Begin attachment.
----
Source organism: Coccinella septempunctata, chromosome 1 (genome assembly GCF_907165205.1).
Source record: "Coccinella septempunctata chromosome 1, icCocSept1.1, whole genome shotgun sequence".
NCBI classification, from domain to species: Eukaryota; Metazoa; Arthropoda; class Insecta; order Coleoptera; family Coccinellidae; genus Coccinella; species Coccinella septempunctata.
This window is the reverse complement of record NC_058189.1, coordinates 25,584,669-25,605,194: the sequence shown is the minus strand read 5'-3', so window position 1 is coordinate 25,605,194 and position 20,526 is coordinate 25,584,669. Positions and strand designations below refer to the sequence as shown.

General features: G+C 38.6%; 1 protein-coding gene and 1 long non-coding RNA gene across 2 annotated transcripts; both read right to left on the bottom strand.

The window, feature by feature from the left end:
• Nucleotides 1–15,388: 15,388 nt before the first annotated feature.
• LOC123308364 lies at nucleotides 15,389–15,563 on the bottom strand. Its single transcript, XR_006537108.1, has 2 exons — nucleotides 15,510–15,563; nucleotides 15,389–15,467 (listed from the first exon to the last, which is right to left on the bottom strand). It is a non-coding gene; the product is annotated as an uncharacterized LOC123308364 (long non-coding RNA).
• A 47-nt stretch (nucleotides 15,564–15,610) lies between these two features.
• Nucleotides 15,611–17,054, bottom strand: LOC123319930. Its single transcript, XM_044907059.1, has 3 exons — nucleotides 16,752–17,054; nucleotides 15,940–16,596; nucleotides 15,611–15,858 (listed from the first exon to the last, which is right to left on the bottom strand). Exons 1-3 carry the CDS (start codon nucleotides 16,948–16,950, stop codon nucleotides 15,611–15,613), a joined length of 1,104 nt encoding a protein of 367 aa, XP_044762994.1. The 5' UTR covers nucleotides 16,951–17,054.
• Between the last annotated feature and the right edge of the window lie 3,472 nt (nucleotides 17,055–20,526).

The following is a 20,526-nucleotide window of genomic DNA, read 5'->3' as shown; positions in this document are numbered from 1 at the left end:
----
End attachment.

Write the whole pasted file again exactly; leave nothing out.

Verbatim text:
Source organism: Coccinella septempunctata, chromosome 1 (genome assembly GCF_907165205.1).
Source record: "Coccinella septempunctata chromosome 1, icCocSept1.1, whole genome shotgun sequence".
NCBI classification, from domain to species: Eukaryota; Metazoa; Arthropoda; class Insecta; order Coleoptera; family Coccinellidae; genus Coccinella; species Coccinella septempunctata.
This window is the reverse complement of record NC_058189.1, coordinates 25,584,669-25,605,194: the sequence shown is the minus strand read 5'-3', so window position 1 is coordinate 25,605,194 and position 20,526 is coordinate 25,584,669. Positions and strand designations below refer to the sequence as shown.

General features: G+C 38.6%; 1 protein-coding gene and 1 long non-coding RNA gene across 2 annotated transcripts; both read right to left on the bottom strand.

The window, feature by feature from the left end:
• Nucleotides 1–15,388: 15,388 nt before the first annotated feature.
• LOC123308364 lies at nucleotides 15,389–15,563 on the bottom strand. Its single transcript, XR_006537108.1, has 2 exons — nucleotides 15,510–15,563; nucleotides 15,389–15,467 (listed from the first exon to the last, which is right to left on the bottom strand). It is a non-coding gene; the product is annotated as an uncharacterized LOC123308364 (long non-coding RNA).
• A 47-nt stretch (nucleotides 15,564–15,610) lies between these two features.
• Nucleotides 15,611–17,054, bottom strand: LOC123319930. Its single transcript, XM_044907059.1, has 3 exons — nucleotides 16,752–17,054; nucleotides 15,940–16,596; nucleotides 15,611–15,858 (listed from the first exon to the last, which is right to left on the bottom strand). Exons 1-3 carry the CDS (start codon nucleotides 16,948–16,950, stop codon nucleotides 15,611–15,613), a joined length of 1,104 nt encoding a protein of 367 aa, XP_044762994.1. The 5' UTR covers nucleotides 16,951–17,054.
• Between the last annotated feature and the right edge of the window lie 3,472 nt (nucleotides 17,055–20,526).

The following is a 20,526-nucleotide window of genomic DNA, read 5'->3' as shown; positions in this document are numbered from 1 at the left end: